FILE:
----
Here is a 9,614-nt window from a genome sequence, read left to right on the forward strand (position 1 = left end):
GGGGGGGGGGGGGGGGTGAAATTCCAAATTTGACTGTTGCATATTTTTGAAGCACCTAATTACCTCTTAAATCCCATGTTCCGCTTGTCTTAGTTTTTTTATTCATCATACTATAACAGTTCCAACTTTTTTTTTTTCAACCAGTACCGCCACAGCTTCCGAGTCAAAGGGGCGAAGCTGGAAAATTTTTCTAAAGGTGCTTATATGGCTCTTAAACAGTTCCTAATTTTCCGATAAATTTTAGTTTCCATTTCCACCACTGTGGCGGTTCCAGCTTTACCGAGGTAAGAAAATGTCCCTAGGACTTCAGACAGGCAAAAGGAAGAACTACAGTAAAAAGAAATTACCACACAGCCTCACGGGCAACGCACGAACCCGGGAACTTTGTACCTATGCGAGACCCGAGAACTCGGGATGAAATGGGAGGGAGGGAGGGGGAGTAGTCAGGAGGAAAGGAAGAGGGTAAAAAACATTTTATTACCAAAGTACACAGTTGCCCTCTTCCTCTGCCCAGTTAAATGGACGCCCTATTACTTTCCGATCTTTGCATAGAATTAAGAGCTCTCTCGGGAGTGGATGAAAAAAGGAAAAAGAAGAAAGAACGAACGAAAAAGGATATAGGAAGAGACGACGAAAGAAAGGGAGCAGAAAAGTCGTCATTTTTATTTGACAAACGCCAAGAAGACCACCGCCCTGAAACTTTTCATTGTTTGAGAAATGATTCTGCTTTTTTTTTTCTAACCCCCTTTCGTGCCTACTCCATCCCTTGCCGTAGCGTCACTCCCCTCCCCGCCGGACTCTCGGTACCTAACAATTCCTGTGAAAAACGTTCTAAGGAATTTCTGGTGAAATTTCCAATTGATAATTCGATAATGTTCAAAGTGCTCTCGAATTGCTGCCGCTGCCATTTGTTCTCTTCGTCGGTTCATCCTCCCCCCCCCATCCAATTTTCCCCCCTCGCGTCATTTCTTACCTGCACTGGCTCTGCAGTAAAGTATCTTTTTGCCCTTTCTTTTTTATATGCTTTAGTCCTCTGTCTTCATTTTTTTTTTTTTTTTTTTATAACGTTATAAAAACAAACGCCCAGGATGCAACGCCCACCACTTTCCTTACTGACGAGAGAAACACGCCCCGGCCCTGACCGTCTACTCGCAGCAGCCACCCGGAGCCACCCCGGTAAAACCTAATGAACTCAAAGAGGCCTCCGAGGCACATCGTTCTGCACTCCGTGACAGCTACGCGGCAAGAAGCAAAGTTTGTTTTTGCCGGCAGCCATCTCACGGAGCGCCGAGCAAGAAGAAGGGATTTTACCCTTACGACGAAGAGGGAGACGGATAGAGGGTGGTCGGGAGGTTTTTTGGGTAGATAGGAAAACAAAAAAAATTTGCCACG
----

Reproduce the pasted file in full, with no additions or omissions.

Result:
Here is a 9,614-nt window from a genome sequence, read left to right on the forward strand (position 1 = left end):
GGGGGGGGGGGGGGGGTGAAATTCCAAATTTGACTGTTGCATATTTTTGAAGCACCTAATTACCTCTTAAATCCCATGTTCCGCTTGTCTTAGTTTTTTTATTCATCATACTATAACAGTTCCAACTTTTTTTTTTTCAACCAGTACCGCCACAGCTTCCGAGTCAAAGGGGCGAAGCTGGAAAATTTTTCTAAAGGTGCTTATATGGCTCTTAAACAGTTCCTAATTTTCCGATAAATTTTAGTTTCCATTTCCACCACTGTGGCGGTTCCAGCTTTACCGAGGTAAGAAAATGTCCCTAGGACTTCAGACAGGCAAAAGGAAGAACTACAGTAAAAAGAAATTACCACACAGCCTCACGGGCAACGCACGAACCCGGGAACTTTGTACCTATGCGAGACCCGAGAACTCGGGATGAAATGGGAGGGAGGGAGGGGGAGTAGTCAGGAGGAAAGGAAGAGGGTAAAAAACATTTTATTACCAAAGTACACAGTTGCCCTCTTCCTCTGCCCAGTTAAATGGACGCCCTATTACTTTCCGATCTTTGCATAGAATTAAGAGCTCTCTCGGGAGTGGATGAAAAAAGGAAAAAGAAGAAAGAACGAACGAAAAAGGATATAGGAAGAGACGACGAAAGAAAGGGAGCAGAAAAGTCGTCATTTTTATTTGACAAACGCCAAGAAGACCACCGCCCTGAAACTTTTCATTGTTTGAGAAATGATTCTGCTTTTTTTTTTCTAACCCCCTTTCGTGCCTACTCCATCCCTTGCCGTAGCGTCACTCCCCTCCCCGCCGGACTCTCGGTACCTAACAATTCCTGTGAAAAACGTTCTAAGGAATTTCTGGTGAAATTTCCAATTGATAATTCGATAATGTTCAAAGTGCTCTCGAATTGCTGCCGCTGCCATTTGTTCTCTTCGTCGGTTCATCCTCCCCCCCCCATCCAATTTTCCCCCCTCGCGTCATTTCTTACCTGCACTGGCTCTGCAGTAAAGTATCTTTTTGCCCTTTCTTTTTTATATGCTTTAGTCCTCTGTCTTCATTTTTTTTTTTTTTTTTTTATAACGTTATAAAAACAAACGCCCAGGATGCAACGCCCACCACTTTCCTTACTGACGAGAGAAACACGCCCCGGCCCTGACCGTCTACTCGCAGCAGCCACCCGGAGCCACCCCGGTAAAACCTAATGAACTCAAAGAGGCCTCCGAGGCACATCGTTCTGCACTCCGTGACAGCTACGCGGCAAGAAGCAAAGTTTGTTTTTGCCGGCAGCCATCTCACGGAGCGCCGAGCAAGAAGAAGGGATTTTACCCTTACGACGAAGAGGGAGACGGATAGAGGGTGGTCGGGAGGTTTTTTGGGTAGATAGGAAAACAAAAAAAATTTGCCACG